Michigan's Freedom of Information Act (FOIA), MCL 15.231 et seq, is the law governing public records for the state. The Attorney General's Office has information about the law and how it works. Each government body has records, and the public may request access, but the government agency can charge a fee for copies. You can request records directly from the Attorney General's Office, but in many cases, you will need to contact the agency directly. Each custodian of records has its own process for handling records requests.
Michigan public records are created by all local and state government agencies, law enforcement, the courts, lawyers, and sometimes even individuals. Each agency creates, collects, stores, and shares these records with the public. However, fees do apply, and you may have to fill out special forms. Some agencies keep their files stored online for easy access. Not all things will be available, though.
Michigan's Freedom of Information Act states "It is the public policy of this state that all persons, except those persons incarcerated in state or local correctional facilities, are entitled to full and complete information regarding the affairs of government and the official acts of those who represent them as public officials and public employees, consistent with this act. The people shall be informed so that they may fully participate in the democratic process."
The Attorney General's Office can provide guidance with Michigan's Freedom of Information Act, but there is no central agency that governs these laws and enforces them. If, however, someone requests records and cannot gain access, the Attorney General's Office can help.
The Michigan History Center is the agency in charge of keeping and storing all historical public records. Their mission is labeled as "The Archives of Michigan is responsible for preserving the records of Michigan government and other public institutions. The collections also include documents, maps, photographs, and film from private individuals and organizations."
The process for requesting records in Michigan will be different based on the government agency you contact. Each entity has its own process and charges different fees. However, you can find a sample request letter online and use that to request records. Be as specific as possible when making requests. The basic process will include:
If you are denied access to records, the Attorney General's Office can help you appeal the decision.
The Michigan State Police handle criminal records requests for the state. Per the Michigan Freedom of Information Act., Michigan has set up an online tool so the general public can access criminal histories easily. They call the system the Internet Criminal History Access Tool (ICHAT). You can also purchase traffic reports through them and request other types of public records through their MSP Records Request Portal. They also have a phone number to call and email address for any questions you might have.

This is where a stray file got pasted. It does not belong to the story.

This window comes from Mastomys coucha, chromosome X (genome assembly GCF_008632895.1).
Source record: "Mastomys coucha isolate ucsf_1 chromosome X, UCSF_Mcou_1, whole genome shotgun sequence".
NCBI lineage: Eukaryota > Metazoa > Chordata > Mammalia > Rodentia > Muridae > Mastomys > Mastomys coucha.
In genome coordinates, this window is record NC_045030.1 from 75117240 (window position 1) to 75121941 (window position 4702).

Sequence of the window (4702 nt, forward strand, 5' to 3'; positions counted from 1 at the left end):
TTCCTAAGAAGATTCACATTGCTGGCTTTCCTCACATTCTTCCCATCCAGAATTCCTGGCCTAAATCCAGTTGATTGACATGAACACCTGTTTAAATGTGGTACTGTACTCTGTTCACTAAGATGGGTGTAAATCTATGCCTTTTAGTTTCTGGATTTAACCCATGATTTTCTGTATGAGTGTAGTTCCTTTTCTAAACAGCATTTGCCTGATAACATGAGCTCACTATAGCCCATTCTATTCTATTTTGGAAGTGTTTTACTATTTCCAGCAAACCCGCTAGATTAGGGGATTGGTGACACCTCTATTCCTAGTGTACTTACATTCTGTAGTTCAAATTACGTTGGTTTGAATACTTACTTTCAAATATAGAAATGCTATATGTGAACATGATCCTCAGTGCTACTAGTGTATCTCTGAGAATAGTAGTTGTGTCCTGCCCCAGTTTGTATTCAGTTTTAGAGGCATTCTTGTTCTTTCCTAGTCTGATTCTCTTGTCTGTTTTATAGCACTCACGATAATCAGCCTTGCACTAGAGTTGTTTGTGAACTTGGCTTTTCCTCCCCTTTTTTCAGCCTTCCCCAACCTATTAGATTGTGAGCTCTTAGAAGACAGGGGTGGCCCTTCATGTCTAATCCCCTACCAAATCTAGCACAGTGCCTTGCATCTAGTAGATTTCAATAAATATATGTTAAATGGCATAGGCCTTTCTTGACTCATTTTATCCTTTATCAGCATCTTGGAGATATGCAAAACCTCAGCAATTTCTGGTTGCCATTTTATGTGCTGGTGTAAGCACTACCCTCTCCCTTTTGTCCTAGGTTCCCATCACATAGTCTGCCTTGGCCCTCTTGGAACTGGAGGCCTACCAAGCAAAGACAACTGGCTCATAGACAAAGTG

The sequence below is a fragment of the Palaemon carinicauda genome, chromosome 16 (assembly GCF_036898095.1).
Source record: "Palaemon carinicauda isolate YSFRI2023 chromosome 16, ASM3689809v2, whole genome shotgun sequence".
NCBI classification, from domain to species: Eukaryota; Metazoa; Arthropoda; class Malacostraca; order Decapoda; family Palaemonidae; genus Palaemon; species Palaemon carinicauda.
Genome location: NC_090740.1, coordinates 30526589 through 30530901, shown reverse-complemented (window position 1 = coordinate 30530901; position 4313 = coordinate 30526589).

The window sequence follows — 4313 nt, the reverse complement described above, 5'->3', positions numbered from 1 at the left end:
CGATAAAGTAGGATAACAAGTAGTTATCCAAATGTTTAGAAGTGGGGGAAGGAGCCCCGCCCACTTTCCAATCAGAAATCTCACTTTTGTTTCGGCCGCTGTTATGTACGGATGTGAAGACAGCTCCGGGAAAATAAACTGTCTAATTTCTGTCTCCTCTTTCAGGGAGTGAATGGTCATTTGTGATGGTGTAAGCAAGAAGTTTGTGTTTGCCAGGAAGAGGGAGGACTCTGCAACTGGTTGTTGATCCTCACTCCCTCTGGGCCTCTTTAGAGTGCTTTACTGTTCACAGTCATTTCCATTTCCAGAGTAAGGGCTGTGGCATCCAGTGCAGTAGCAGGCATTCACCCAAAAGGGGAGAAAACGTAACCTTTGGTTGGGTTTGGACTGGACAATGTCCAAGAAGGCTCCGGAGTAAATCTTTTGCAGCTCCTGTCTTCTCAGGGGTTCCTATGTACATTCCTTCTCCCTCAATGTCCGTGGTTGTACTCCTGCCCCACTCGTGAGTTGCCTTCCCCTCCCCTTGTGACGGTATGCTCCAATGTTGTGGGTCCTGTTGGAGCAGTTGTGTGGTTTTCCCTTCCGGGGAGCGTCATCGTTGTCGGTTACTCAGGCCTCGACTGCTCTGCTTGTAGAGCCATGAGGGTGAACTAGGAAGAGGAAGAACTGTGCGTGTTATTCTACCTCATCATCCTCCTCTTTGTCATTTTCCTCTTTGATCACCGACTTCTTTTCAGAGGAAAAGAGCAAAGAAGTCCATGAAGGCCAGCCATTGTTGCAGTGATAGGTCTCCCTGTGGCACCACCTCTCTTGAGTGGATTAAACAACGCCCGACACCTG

Some common types of criminal records in Michigan include (but are not limited to):
Court records in Michigan are created, maintained, and stored by the Michigan Courts. They offer the general public a search tool which you can use to find documents and court cases easily. They also have a search area specifically for attorneys. When searching, you can enter the person's name or an attorney's name. You can also visit each local courthouse in person to obtain records. They have a specific process for requesting them, and you may be able to get copies while you wait, or they may need to be mailed to you if the request is hard to locate.
Some types of court records in Michigan are:
The Michigan court system consists of four levels starting with the Supreme Court, then the Court of Appeals, Court of Claims and Circuit Court, and then District, Probate, and Municipal Courts.
State and local police create, store, and share Michigan arrest records. For new arrests, visit the local police station to obtain information. Some may not be available, but general police reports should be, along with the name of the suspect and other information about them. You can also use the State Police criminal history portal to search for arrest records of convicted criminals in the state. Another option is to search the Michigan Department of Corrections for convicted felons and the court records to find related arrest information.
Some different types of arrests records in Michigan are:
is the government agency in charge of all vital records for the state. They keep track of all birth, death, marriage, and divorce certificates, and you can request copies. You can also order Heirloom Birth Certificates for an extra fee as a keepsake. This office also handles a lot of other things like licensing, healthcare providers referrals, forms, and state health statistics. You may order records online, through the mail or via the new email option. Michigan uses the VitalChek system for online ordering, and other fees may apply.
Along with criminal, court, arrest, and vital records, property records in Michigan are also public. Here are the others:
Michigan law states that "Public record" means a writing prepared, owned, used, in possession of, or retained by a public body in the performance of an official function, from the time it is created." However, some items are unavailable to public records such as:
This list is just a small sampling. The actual law includes many more exclusions.